Newly Failed Tests and "Fixed in"
When new code fails a test, TeamCity immediately shows it on the Build Results page. You can view a detailed description of the problems that occurred or navigate to the test code in the IDE right from the web UI.
As soon as a developer fixes the code that failed the test, and a build with the fix passes, the test name is crossed out and a check mark near it appears.
Hanging Builds Detection
TeamCity can assist you with abnormal build detection and troubleshooting: it detects builds which are probably "hanging" at the moment and notify developer about them. In addition, TeamCity can stop build automatically if it runs more then specified amount of time.
To investigate the build hanging, TeamCity even provides ability to take thread dump and reliable stop build action - no need to go to the agent to investigate/fix a problem!
To be informed of hanging builds, opt to get the notifications on these events (navigate to My Settings and Tools | Watched builds and Notifications and select the The build is probably hanging option).
Thread Dump for Running Builds (.NET + Java)
This is another one of TeamCity's unique features that helps you discover strange problems with your builds - such as build hangs and deadlocks. It allows you to obtain a thread dump of your running build for investigation without the need to log in to the build agent. This feature is available for both Java and .NET builds.
Just click the link for the running build, and a page showing the thread dump of the build processes(es) opens, ready for further investigation.
TeamCity has multiple ways to monitor your projects' health that match almost any team's habits:
- The user dashboard
- IntelliJ IDEA, MS Visual Studio, and Eclipse
- Jabber/XMPP protocol instant messages
- RSS feeds
- The Windows Tray Notifier
You can select from a wide range of events to be notified about.
You have the opportunity to apply the order your notification rules are processed plus more notification options are added.
Embedding TeamCity Status in External Pages
Using a status widget, which you can set up by just inserting a small HTML fragment into any web page such as your company's website, blog or a wiki, you can monitor the status of your build configurations on any web page.
Tracking the Status of Your Own Changes
The My Changes Page
The results of integrating your own changes into the project code base neatly separated from the rest of the team are always available on My Changes page.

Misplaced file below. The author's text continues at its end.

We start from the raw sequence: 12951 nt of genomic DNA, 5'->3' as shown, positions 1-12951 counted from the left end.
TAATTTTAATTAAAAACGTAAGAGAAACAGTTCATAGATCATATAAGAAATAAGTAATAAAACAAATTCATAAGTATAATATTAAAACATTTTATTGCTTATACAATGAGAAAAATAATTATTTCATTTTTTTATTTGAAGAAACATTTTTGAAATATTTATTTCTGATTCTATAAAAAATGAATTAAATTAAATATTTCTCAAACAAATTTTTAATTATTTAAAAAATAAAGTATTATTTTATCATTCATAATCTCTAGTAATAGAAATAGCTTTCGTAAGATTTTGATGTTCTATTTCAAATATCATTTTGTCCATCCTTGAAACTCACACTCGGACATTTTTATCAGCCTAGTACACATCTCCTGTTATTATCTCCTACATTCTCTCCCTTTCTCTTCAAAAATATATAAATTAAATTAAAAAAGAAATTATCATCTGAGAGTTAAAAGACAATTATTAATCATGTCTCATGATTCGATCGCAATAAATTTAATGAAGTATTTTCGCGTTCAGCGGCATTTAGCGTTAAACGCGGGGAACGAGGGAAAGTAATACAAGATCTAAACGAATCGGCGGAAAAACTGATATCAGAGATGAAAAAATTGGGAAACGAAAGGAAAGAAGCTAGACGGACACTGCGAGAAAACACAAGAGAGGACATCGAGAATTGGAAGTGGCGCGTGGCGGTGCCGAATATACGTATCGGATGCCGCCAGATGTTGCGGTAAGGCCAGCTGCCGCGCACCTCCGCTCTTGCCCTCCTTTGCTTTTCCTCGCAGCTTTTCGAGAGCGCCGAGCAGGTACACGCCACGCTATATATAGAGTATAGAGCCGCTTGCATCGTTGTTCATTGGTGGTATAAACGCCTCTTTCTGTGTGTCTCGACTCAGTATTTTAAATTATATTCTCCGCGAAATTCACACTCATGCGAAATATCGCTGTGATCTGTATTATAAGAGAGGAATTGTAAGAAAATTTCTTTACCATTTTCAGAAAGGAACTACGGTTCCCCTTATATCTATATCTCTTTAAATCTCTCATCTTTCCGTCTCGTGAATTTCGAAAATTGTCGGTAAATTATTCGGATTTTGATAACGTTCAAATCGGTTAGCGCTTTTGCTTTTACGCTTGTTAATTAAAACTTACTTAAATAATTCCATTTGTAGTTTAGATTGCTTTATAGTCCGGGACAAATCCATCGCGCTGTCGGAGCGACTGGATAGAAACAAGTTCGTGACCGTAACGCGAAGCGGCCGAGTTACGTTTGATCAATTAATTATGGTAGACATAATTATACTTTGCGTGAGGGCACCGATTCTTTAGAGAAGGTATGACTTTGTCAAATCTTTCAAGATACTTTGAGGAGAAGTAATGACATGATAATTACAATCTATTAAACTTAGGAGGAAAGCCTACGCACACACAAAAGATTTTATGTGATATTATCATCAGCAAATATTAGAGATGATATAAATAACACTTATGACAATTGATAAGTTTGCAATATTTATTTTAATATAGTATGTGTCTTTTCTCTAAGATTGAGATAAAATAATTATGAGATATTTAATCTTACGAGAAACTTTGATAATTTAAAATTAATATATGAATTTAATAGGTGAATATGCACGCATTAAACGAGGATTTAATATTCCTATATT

Builds with "My changes" now have "Changes" block highlighted on the Projects page and other places of the web UI.
In Your IDE
You can monitor the status of the integration of your changes in the IDE's that TeamCity supports (IntelliJ IDEA, Eclipse, and Microsoft Visual Studio): view the status of personal builds and get pop-up notifications on the builds' status.
Windows Tray Notifier
The Windows Tray Notifier can automatically update itself.
If you work in a Windows environment, you might want to be notified about the status of selected projects via the Windows Tray Notifier.
As the status of the builds changes, so does the icon in your system tray. With just one click you can access the Quick View window and get a picture of the monitored projects. Clickable links let you navigate to TeamCity's web interface.
A build log is a console output of your build that is available right in the web UI: on the Build Results page. You can opt to view the complete log, or only important messages. In addition, TeamCity provides highlighting for error messages and ability to display most important messages in a separate view.
The full build log is available for download from the Build Results | Build Log tab.
If for some reason your builds fail, this becomes evident to the entire team. TeamCity provides a very handy means of figuring out which changes might have caused the build failure and lets that developer take responsibility for it either in the web UI or in IntelliJ IDEA. The entire team is then informed that someone is working on a fix and again when the fix is complete.
Now TeamCity enables assigning responsibility for build problems with automatic notification a responsible person.
With TeamCity you can trigger builds:
- manually (via the web interface or your IDE),
- periodically (create daily or nightly builds),
- whenever changes are checked into the source control system
- when a build that is used by a different build configuration completes successfully
TeamCity's build server enables time-based triggering for your build configurations. And you can also use Cron Expressions for triggering your builds.
On VCS check-in
Whenever an updated version of a file appears in the project VCS, TeamCity creates a new build providing an automated build process.
Set how often TeamCity scans the VCS for changes and specify a "quiet period" — an amount of time that needs to pass before TeamCity runs a new build if no commits were made.